When Uncle Piper came out, in 1888 it was very well received and writers of the time likened Tasma to George Eliot (1819-1880). My own impression was to note the similarities with Elizabeth Gaskell (1810-1865), maybe because I have read her more, and more recently (here).
The similarities are in the frequent references to church and religion, a questioning tone, though Tasma seems more Agnostic than Dissenter, the predominance of female over male interests, and a general overall seriousness. Some critics mention Jane Austen, but Tasma does not have the great JA’s lightness of touch, or whimsy.
The novel is set in Melbourne, fictional Piper’s Hill is in South Yarra, a rich Melbourne inner eastern suburb; a ship approaching Melbourne; and in ‘Barnesbury’, Malmsbury, a minor gold mining town on the highway (and railway) from Melbourne to Bendigo. The period is the 1870s when Melbourne was the richest city in the world, following the gold rushes of the 1850s, and before the land boom and recession of the 1890s. The author mentions in passing Europe preparing for war. It is likely Tasma was in Belgium with her mother during the Franco-Prussian War (1870-71), so maybe she is referring to this or more generally to German expansionism.
Uncle Piper, now in his sixties, had come out from England as a young man, prospered as a butcher and then as a land speculator, and built himself a mansion in extensive gardens, with a tower from which he is able to see across the intervening suburbs of St Kilda and South Melbourne to discern with his telescope ships coming down the Bay from the Heads (map – Piper’s Hill is between Melbourne and St Kilda, beneath the ‘o’ say).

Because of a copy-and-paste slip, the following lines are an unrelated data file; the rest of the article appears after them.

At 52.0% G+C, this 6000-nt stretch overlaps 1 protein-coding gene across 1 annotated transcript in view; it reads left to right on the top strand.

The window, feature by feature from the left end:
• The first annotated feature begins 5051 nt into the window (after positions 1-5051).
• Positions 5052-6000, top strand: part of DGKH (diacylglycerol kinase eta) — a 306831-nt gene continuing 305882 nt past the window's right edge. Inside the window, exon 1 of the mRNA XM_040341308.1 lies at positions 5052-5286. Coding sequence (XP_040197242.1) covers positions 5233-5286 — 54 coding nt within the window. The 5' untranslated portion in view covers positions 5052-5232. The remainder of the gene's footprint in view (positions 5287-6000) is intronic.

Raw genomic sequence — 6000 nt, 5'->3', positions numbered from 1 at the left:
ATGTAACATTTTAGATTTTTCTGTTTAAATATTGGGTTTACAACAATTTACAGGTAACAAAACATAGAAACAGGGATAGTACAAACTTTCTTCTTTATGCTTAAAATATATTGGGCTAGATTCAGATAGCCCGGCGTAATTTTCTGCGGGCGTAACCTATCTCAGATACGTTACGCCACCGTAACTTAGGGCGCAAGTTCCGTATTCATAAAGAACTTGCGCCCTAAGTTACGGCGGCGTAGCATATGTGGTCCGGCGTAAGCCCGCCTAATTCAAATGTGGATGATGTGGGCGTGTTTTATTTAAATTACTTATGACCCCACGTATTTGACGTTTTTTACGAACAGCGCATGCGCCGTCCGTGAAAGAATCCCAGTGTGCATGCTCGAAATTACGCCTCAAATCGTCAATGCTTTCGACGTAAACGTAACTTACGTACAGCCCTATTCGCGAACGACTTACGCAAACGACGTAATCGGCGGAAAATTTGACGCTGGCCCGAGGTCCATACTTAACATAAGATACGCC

Piper has a son, George by his first marriage, and step daughter, Laura and much younger daughter, Louey by his second. Laura and Louey also have an older brother, a curate in London. Louey’s mother died in childbirth but Piper has promised to raise Laura as his own. Laura in young womanhood, accepts her step father’s support but not his rules and they are at daggers drawn, so when Piper realises George and Laura are in love he is seriously angry.
The cast is extensive and it is difficult to say if any one person is the protagonist, or even if we get to know any of the characters particularly well, though I like Laura, and it is likely she is the character Tasma has drawn to be most like herself. She and George are free thinkers. She is intensely loyal to George. She infuriates her step father by being beautiful, colourfully dressed, and by showing him the most studied indifference (Daughters! Who’d have them!). Laura and George also believe, theoretically anyway, in Free Love, which they discuss at length when Laura refuses to marry George on the grounds that he is not competent to support her if he is disinherited.
Piper’s sister was left behind in England where she married, above her station, Cavendish, an impoverished aristocrat. They have two daughters, the good, handsome Margaret and the thoughtless, impossibly beautiful Sara. They have lived poorly for many years on gifts to Mrs Cavendish from her brother, and at the beginning of the novel are at sea, outside the Heads, emigrants to Australia where Piper can more easily support them. Also on the ship is a curate, the Rev Mr Lydiat, who is of course Laura’s brother, coming out to minister to the colonies after wearing himself out in the slums of London.